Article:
Scotland now needed a miracle. Armstrong's low drive was deflected by Kalas and dipped agonisingly on to the roof of the net with Vaclik beaten.
Adams then headed it on for Dykes, who was denied at the near post by a smothering stop and the QPR striker also passed up a golden chance at the back post, as Vaclik stuck out a telescopic leg to divert the ball clear.
Ryan Fraser, McGregor, Kevin Nisbet and James Forrest were sent on as reinforcements as Scotland became increasingly desperate. Forrest nearly made an immediate impact as he jinked past two defenders, but once again the shot was deflected behind by last-ditch tackling.
Too often Scottish crosses failed to find their target, and indeed they nearly conceded a third as Krmencik was denied by Marshall, after another defensive mistake.
Boos rang out at full time, and Scotland's players sank to their knees as the sun finally made an appearance at Hampden - a desolate afternoon for the Tartan Army, and one that has given Clarke some serious thinking to do ahead of Friday's titanic game at Wembley.
- Czech Republic earned their first win against Scotland since October 2010, ending a run of one draw and three defeats against the Tartan Army in all competitions.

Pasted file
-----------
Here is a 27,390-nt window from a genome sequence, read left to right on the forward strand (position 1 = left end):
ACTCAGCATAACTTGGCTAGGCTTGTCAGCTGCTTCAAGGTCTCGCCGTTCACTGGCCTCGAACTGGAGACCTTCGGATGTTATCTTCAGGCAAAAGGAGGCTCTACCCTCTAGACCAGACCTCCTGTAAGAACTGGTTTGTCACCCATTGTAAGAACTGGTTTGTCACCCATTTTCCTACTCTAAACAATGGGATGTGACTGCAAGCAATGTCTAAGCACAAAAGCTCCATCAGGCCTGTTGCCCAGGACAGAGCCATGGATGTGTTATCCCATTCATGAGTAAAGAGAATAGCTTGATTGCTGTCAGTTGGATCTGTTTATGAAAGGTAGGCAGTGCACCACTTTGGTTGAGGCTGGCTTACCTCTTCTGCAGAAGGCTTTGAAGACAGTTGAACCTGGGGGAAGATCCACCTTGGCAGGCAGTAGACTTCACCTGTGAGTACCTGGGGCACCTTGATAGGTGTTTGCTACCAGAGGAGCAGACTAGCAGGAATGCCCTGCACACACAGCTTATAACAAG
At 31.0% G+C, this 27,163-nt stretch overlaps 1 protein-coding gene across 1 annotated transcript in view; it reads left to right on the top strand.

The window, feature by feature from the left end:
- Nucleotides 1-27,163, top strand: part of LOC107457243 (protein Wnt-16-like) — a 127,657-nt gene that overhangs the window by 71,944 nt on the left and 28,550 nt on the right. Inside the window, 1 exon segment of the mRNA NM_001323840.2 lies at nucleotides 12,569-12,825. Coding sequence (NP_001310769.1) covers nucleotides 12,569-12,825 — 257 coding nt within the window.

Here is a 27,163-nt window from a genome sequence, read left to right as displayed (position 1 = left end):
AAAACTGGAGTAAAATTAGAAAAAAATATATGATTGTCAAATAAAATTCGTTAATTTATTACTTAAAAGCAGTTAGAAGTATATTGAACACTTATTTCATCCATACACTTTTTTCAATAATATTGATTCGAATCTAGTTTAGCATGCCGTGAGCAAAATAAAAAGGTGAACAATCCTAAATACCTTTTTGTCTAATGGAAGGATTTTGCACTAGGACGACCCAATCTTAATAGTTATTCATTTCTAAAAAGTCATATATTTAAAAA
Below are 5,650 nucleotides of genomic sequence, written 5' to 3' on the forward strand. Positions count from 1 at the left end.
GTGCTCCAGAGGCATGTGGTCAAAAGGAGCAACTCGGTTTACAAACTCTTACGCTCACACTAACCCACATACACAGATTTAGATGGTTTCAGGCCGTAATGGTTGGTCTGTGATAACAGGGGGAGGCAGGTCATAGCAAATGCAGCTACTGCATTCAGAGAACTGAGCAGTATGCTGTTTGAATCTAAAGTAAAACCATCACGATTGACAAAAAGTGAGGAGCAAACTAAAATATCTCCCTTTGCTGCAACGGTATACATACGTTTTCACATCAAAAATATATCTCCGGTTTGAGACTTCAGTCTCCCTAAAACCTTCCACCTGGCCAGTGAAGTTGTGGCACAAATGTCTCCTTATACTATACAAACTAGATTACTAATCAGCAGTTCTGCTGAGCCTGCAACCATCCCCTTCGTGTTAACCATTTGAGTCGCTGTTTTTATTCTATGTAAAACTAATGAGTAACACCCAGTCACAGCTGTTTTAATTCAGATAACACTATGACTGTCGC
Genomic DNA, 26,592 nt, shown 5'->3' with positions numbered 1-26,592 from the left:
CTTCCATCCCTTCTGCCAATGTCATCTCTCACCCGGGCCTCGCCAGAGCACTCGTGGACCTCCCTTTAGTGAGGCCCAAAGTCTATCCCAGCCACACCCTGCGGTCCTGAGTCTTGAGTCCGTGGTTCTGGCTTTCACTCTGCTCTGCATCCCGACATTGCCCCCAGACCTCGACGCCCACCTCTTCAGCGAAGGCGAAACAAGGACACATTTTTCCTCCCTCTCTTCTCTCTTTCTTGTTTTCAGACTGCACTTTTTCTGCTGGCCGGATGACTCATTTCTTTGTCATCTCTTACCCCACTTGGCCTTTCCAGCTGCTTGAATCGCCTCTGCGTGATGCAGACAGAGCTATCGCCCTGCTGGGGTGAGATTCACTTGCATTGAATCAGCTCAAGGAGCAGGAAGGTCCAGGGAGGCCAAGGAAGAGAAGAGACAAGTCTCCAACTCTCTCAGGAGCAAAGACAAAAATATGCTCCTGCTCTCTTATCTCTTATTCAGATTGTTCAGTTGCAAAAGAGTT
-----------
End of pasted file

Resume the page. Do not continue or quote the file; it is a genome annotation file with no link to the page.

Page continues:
- Scotland have lost their opening match in five of their last six appearances at a major tournament (EUROs and World Cup), failing to score on five occasions in that run.
- Scotland have failed to score in five of their seven matches at the European Championship, with the exceptions being a 3-0 win vs CIS (1992) and a 1-0 win against Switzerland (1996).
- There were just 12 fouls conceded in this match (six each), the lowest total on record in a single match at the European Championship (since 1980).
- Czech Republic's Patrik Schick has been involved in 10 goals in his last nine international starts in all competitions (8 goals, 2 assists).
- Patrik Schick became the first player to score a brace for Czech Republic at a major tournament since Tomas Rosicky in the 2006 World Cup (vs USA). He's the first Czech player to score a brace at the European Championship since Milan Baros in 2004 (vs Denmark).
- At 49.7 yards, Patrik Schick's second goal for Czech Republic was the furthest distance from which a goal has been scored on record at the European Championship (since 1980).
- At 36 years and 101 days, goalkeeper David Marshall became the second oldest player to appear for Scotland at a major tournament (World Cup and EUROs), after 39-year-old Jim Leighton played in all three of their games at the 1998 World Cup.
Scotland boss Steve Clarke: "We came here to be competitive, I think we were competitive in the game. Sometimes a match doesn't go your way, today was that day," he said.